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Star Trek: Deep Space Nine – The Dogs of War (Review)

The Dogs of War is the penultimate episode of Star Trek: Deep Space Nine.

As such, it has lots of important things to be doing. The episode’s primary function is to streamline the ongoing narratives so that they might all neatly feed into What You Leave Behind. The goal of any penultimate episode is to set up the shot so that the finale might punt the ball into the goal, in a manner that leads to a satisfying conclusion. Given that The Dogs of War is arriving towards the end of a seven-season series, a two-year war story, and a ten-episode closing arc, that is a lot of setting up to be done.

The best is Yates to come.

There is a lot of work to be done on paper. The plot thread focusing on the Pah-Wraiths has been dangling since When It Rains…, the Federation has not reengaged with the Breen since the disastrous encounter at the end of The Changeling Face of Evil, and Bajor hasn’t even mentioned the possibility of joining the Federation since Rapture or In the Cards. With that in mind, it makes perfect sense of The Dogs of War to focus on getting Bashir and Dax together while Quark thinks he is about to be Nagus as Damar is forced to hide in a cellar.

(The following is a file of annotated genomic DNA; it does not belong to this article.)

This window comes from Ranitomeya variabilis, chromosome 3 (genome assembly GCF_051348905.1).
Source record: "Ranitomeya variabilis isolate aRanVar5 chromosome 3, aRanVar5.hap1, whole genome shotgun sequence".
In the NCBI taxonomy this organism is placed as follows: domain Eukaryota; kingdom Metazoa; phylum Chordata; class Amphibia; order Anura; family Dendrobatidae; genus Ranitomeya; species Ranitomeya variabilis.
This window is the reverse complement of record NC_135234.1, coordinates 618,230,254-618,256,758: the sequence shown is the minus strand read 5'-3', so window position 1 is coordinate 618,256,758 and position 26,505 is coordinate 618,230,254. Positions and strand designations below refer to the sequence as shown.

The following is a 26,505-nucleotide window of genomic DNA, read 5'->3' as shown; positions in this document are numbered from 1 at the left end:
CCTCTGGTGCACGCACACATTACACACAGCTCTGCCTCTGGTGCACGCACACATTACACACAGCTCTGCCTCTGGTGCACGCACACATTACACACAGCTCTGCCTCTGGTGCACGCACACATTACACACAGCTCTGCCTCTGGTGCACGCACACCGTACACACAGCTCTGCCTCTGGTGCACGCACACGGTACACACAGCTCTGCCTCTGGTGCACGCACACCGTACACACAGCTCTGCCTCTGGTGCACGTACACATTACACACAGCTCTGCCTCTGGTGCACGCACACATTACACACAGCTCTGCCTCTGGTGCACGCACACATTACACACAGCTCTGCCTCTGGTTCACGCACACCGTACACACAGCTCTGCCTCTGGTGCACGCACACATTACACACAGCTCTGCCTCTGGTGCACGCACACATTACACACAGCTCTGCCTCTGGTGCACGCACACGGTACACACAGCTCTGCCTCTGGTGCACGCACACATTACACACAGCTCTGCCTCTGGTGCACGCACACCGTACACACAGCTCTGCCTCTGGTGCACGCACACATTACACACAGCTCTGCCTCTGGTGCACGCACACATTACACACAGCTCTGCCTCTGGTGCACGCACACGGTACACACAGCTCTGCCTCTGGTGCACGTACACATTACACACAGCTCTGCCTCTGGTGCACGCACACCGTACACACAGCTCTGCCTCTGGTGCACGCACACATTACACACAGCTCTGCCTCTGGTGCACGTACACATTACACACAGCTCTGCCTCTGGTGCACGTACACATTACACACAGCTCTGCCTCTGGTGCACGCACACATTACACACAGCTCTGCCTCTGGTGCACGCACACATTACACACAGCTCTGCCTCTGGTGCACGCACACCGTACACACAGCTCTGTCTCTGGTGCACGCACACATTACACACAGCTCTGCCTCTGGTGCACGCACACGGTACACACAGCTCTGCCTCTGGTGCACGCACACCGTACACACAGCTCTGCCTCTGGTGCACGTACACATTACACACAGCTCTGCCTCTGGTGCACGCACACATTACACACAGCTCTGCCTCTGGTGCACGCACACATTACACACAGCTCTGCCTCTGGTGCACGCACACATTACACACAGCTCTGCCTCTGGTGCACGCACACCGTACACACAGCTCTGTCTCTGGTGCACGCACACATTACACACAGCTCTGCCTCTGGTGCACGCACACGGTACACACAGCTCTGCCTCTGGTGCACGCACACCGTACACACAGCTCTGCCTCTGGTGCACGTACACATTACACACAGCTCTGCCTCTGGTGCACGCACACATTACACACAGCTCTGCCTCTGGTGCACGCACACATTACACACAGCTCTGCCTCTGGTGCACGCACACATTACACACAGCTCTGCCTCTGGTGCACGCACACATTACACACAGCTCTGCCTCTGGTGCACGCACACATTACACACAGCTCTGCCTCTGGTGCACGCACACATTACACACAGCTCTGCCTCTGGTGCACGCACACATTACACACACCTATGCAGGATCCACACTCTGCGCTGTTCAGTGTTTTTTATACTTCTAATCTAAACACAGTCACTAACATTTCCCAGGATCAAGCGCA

However, there is something inherently charming about how The Dogs of War chooses to prioritise threads over story beats that might seem more relevant or important, to dedicate a sizable chunk of the penultimate episode of Deep Space Nine to tying up a clumsy “will they?”/“won’t they?” romance and telling one last Ferengi story. The Dogs of War is an episode that speaks to what Deep Space Nine was, both in terms is esoteric plotting and its skewed-but-optimistic outlook. There might be better ways to wind down a series, but this is very Deep Space Nine.

Love in a turbolift.

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Star Trek: Deep Space Nine – Family Business (Review)

This September and October, we’re taking a look at the jam-packed 1994 to 1995 season of Star Trek, including Star Trek: Deep Space Nine and Star Trek: Voyager. Check back daily for the latest review.

Family Business is surprisingly good, standing as one of the strongest Ferengi-centric episodes produced during the run of Star Trek: Deep Space Nine. This is largely down to how Family Business treats its central characters. While still broadly played as a farce, Family Business is rooted in character. Like House of Quark (and unlike Prophet Motive), the episode takes care to treat its characters with a great deal of respect.

This isn’t an episode constructed around stock comedy tropes and trying to get the audience to laugh at one-note caricatures. Instead, it’s an episode firmly built around exploring Quark as a character in his own right. Family Business makes the decision to treat Quark (and its other Ferengi characters) with respect, and it’s a decision that ultimately pays dividends.

Naked ambition...

Naked ambition…

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